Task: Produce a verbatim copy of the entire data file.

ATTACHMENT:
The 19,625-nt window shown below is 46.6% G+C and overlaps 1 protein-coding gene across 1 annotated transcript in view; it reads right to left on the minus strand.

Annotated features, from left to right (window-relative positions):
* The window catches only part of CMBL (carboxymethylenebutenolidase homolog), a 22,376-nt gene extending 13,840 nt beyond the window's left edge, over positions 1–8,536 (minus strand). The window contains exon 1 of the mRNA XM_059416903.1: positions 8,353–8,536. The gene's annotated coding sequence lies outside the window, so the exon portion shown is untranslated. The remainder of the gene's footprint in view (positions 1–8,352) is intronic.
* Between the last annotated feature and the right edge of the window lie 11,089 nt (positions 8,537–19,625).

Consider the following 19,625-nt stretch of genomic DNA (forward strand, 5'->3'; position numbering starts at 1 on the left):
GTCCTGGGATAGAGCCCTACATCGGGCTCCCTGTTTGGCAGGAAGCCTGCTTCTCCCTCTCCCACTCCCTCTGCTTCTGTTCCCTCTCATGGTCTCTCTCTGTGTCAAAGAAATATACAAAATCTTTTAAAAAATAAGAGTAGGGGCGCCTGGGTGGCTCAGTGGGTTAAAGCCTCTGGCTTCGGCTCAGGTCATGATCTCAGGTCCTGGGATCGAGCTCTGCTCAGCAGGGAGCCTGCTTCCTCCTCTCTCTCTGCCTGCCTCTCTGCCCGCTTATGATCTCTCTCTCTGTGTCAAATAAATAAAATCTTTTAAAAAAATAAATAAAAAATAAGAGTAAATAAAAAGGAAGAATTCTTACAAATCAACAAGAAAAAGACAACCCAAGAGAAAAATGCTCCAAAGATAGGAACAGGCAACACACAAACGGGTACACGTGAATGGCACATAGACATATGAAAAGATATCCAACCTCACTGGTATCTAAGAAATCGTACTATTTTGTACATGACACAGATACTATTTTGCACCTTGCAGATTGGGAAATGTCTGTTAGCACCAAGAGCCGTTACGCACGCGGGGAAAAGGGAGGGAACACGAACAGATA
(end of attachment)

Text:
The 19,625-nt window shown below is 46.6% G+C and overlaps 1 protein-coding gene across 1 annotated transcript in view; it reads right to left on the minus strand.

Annotated features, from left to right (window-relative positions):
* The window catches only part of CMBL (carboxymethylenebutenolidase homolog), a 22,376-nt gene extending 13,840 nt beyond the window's left edge, over positions 1–8,536 (minus strand). The window contains exon 1 of the mRNA XM_059416903.1: positions 8,353–8,536. The gene's annotated coding sequence lies outside the window, so the exon portion shown is untranslated. The remainder of the gene's footprint in view (positions 1–8,352) is intronic.
* Between the last annotated feature and the right edge of the window lie 11,089 nt (positions 8,537–19,625).

Consider the following 19,625-nt stretch of genomic DNA (forward strand, 5'->3'; position numbering starts at 1 on the left):
GTCCTGGGATAGAGCCCTACATCGGGCTCCCTGTTTGGCAGGAAGCCTGCTTCTCCCTCTCCCACTCCCTCTGCTTCTGTTCCCTCTCATGGTCTCTCTCTGTGTCAAAGAAATATACAAAATCTTTTAAAAAATAAGAGTAGGGGCGCCTGGGTGGCTCAGTGGGTTAAAGCCTCTGGCTTCGGCTCAGGTCATGATCTCAGGTCCTGGGATCGAGCTCTGCTCAGCAGGGAGCCTGCTTCCTCCTCTCTCTCTGCCTGCCTCTCTGCCCGCTTATGATCTCTCTCTCTGTGTCAAATAAATAAAATCTTTTAAAAAAATAAATAAAAAATAAGAGTAAATAAAAAGGAAGAATTCTTACAAATCAACAAGAAAAAGACAACCCAAGAGAAAAATGCTCCAAAGATAGGAACAGGCAACACACAAACGGGTACACGTGAATGGCACATAGACATATGAAAAGATATCCAACCTCACTGGTATCTAAGAAATCGTACTATTTTGTACATGACACAGATACTATTTTGCACCTTGCAGATTGGGAAATGTCTGTTAGCACCAAGAGCCGTTACGCACGCGGGGAAAAGGGAGGGAACACGAACAGATA